Striping and Mirroring RAID under RedHat 6.0 LG #45

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Future updates for this article will be located at http://www.tcu-inc.com/mark/articles/Raid.html.

Resources

  1. http://ostenfeld.dk/~jakob/Software-RAID.HOWTO/
  2. /usr/doc/raidtools-0.90

These links are hardware specific which go beyond the scope of this article.

  1. Here is a DPT HOWTO, http://www.ram.org/computing/linux/dpt_raid.html

Introduction to RAID

It is assumed that you will read the The Software-RAID HOWTO by jakob@ostenfeld.dk. Apparently, he comes from Danmark (not Denmark), which is, of course, the best country in the world where a lot of smart people are located. Anyways, he does such a good job at his HOWTO, this article is probably not necessary. I only started this because the documentation used to suck really bad, which doesn’t appear to be the case anymore. Also, this setup is specific for RedHat 6.0, but it should work with any distribution. When am I going to switch to Debian for good? Soon I hope.

What is RAID? Well, it basically gives you the power to do some funky stuff with multiple hard drives. It lets you combine hard drives, split data amongst several hard drives, and do other things. It can increase the speed to write and read your data to your hard drives and it can make backup copies of your hard drives so that if one hard drive crashes, you can most likely retrieve all your data. Read more about the RAID Levels from The Software-RAID HOWTO right now to get a better idea about the different types of Software RAID.

Also, you will need to setup several small partitions for this example. I suggest having 1 gig of diskspace free for an extended partition, and then to make 100 meg logical partitions out of the extended partition. Also, PLEASE PLEASE PLEASE only test raiding on a hard drive you don’t care about. If you screw it up, it is your fault, even if my documentation is incorrect.

Strip RAID

I am ONLY going to show you how to setup a strip for DATA only. This means, I won’t be striping the main operating system. There can be problems trying to strip an entire system, and so, I won’t do it here.

There are basically 4 steps to setup a Strip RAID on your Linux system. striping puts data on two or more hard drives (actually partitions) where half the data is on one hard drive and the other half on the other. This increases your speed since you use BOTH the hard drives at the same time to get each half of the data. Again, please read more about this in the HOWTO.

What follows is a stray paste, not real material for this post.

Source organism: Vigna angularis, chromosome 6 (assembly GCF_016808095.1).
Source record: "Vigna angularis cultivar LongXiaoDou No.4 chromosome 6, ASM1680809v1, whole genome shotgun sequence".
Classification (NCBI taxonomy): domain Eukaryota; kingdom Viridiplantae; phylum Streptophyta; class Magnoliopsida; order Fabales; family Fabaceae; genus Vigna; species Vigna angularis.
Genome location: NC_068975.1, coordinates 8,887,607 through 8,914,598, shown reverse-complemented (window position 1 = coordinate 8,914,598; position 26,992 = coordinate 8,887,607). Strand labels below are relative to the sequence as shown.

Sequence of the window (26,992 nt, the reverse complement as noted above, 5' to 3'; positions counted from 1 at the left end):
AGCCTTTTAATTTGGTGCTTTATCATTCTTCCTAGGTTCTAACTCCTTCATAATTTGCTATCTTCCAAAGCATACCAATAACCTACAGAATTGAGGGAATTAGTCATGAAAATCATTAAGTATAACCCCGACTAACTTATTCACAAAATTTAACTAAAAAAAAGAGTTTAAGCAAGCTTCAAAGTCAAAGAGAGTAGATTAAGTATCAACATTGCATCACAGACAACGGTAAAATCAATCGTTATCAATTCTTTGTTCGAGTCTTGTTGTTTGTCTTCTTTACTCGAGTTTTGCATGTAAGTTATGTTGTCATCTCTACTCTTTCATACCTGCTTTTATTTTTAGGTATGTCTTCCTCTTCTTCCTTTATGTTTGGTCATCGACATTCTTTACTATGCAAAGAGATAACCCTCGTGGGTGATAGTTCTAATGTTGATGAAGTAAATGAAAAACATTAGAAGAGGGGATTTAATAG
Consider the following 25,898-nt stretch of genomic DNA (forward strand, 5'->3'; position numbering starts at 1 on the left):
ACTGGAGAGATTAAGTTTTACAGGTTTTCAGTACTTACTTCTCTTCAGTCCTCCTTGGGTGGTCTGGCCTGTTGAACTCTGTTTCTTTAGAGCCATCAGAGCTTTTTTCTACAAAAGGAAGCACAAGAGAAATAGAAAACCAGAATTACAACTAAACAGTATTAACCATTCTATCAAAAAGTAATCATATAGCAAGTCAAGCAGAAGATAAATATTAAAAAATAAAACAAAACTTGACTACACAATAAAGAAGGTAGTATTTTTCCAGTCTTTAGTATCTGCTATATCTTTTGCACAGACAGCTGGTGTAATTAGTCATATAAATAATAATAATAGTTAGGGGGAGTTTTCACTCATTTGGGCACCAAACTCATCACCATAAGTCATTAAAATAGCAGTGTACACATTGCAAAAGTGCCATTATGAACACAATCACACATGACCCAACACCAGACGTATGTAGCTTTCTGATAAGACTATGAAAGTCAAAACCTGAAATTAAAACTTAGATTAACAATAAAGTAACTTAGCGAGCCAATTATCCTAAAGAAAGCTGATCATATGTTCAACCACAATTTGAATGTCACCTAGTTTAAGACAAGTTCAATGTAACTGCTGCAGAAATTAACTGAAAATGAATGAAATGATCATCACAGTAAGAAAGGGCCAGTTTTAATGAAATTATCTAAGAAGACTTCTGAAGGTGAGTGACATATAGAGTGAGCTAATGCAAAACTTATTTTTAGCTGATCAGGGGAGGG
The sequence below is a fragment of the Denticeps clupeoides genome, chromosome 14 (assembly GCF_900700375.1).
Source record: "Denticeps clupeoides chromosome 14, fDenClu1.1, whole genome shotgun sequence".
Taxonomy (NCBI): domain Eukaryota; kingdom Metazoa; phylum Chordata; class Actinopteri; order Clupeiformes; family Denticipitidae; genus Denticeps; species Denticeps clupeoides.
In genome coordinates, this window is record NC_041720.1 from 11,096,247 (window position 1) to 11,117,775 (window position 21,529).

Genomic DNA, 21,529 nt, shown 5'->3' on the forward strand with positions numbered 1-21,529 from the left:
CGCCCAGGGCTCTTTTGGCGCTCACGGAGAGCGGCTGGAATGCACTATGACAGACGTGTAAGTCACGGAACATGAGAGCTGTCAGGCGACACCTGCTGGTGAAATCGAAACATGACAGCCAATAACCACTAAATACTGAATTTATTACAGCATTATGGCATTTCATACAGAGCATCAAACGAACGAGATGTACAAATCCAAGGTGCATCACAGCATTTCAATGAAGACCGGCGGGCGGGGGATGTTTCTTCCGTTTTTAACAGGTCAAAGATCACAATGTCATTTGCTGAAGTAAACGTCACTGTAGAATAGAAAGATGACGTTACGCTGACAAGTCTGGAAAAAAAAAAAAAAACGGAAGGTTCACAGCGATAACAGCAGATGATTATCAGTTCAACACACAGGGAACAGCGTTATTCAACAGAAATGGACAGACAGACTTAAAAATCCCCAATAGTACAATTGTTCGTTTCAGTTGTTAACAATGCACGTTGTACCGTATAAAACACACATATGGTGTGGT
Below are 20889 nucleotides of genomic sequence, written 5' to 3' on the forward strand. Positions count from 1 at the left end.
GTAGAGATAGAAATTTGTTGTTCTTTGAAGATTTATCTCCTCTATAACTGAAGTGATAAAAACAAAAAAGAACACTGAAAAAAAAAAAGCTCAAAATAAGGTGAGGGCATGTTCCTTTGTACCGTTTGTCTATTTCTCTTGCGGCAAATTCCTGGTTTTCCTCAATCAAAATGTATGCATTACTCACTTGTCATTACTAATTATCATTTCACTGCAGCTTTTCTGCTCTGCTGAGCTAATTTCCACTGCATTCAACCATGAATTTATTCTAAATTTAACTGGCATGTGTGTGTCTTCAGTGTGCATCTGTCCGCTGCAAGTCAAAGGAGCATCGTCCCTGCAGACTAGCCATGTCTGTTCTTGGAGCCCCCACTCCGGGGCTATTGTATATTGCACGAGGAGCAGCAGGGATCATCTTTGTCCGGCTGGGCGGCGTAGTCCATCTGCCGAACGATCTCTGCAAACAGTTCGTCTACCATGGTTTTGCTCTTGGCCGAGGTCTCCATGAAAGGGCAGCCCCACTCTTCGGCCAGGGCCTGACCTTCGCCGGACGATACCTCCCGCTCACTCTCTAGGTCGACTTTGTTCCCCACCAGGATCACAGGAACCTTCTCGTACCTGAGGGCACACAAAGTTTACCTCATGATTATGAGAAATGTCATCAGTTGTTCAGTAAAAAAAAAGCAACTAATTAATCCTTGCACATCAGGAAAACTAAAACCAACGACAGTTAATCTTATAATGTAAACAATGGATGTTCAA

First, we need to configure /dev/md0, then we need to initialize the partitions, and then we need to configure /etc/rc.d/rc.local to activate the raid, and then we need to configure /etc/rc.d/rc.local to mount the stripped device to a directory.

The Steps Well, I am going to do a trick. Instead of actually using two hard drives, I am going to assume that most of the low-end users don’t have two hard drives. Hence, I will use two partitions on the same hard drive. Make an extended partition with two logical partitions, /dev/hda5 and /dev/hda6, which should be the same size. striping two partitions on the same hard drive is almost pointless, and even on the same IDE controller it is almost pointless. Still, this is just an EXERCISE.

  1. Configure /etc/raidtab with this text
    raiddev /dev/md0
              raid-level      0
              nr-raid-disks   2
              nr-spare-disks  0
              chunk-size     4
              persistent-superblock 1  
              device          /dev/hda5
              raid-disk       0
              device          /dev/hda6
              raid-disk       1
    
  2. Format the partitions with the command
    mkraid /dev/md0
    

    If you have problems with using the « mkraid » command, it will tell you how to get around any problems. Then issue this command

    mkfs -t ext2 /dev/md0
    

    Also, check out the status of your raid by looking at the « /proc/mdstat » file/.

    cat /proc/mdstat
    
  3. Execute this command which will add a line to /etc/rc.d/rc.local
    echo "raidstart /dev/md0" >> /etc/rc.d/rc.local
    
  4. Execute this command once. It will make you the directory for the RAID device and add a command to /etc/rc.d/rc.local.
    mkdir /RAID
    echo "mount /dev/md0 /RAID" >> /etc/rc.d/rc.local 
    
  5. If you don’t want to reboot your computer, and you want to activate the raid now,